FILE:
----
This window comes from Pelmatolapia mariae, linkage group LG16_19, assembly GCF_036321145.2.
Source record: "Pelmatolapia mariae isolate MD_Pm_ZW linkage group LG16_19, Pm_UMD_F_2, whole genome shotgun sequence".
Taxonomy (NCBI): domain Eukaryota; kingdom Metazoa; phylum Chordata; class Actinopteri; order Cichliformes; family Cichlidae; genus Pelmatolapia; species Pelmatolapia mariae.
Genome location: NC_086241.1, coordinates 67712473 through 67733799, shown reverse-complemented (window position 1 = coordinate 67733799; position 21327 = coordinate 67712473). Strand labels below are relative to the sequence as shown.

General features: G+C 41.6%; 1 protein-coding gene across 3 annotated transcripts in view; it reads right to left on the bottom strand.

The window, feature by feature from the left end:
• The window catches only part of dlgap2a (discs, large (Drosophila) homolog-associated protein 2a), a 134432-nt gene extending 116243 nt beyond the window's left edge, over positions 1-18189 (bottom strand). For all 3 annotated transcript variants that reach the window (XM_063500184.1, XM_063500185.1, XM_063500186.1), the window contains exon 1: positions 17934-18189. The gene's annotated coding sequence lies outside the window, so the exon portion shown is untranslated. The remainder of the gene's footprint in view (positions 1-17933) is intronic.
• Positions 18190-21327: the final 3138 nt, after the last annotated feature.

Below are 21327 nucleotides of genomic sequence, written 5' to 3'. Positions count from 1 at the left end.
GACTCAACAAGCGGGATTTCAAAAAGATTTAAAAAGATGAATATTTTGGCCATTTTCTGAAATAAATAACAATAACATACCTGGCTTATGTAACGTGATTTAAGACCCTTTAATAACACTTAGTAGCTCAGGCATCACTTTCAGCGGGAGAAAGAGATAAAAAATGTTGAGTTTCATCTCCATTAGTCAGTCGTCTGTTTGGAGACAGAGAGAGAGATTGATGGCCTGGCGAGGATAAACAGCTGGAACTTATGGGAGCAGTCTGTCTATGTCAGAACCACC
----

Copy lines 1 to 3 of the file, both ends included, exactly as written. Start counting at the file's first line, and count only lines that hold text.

This window comes from Pelmatolapia mariae, linkage group LG16_19, assembly GCF_036321145.2.
Source record: "Pelmatolapia mariae isolate MD_Pm_ZW linkage group LG16_19, Pm_UMD_F_2, whole genome shotgun sequence".
Taxonomy (NCBI): domain Eukaryota; kingdom Metazoa; phylum Chordata; class Actinopteri; order Cichliformes; family Cichlidae; genus Pelmatolapia; species Pelmatolapia mariae.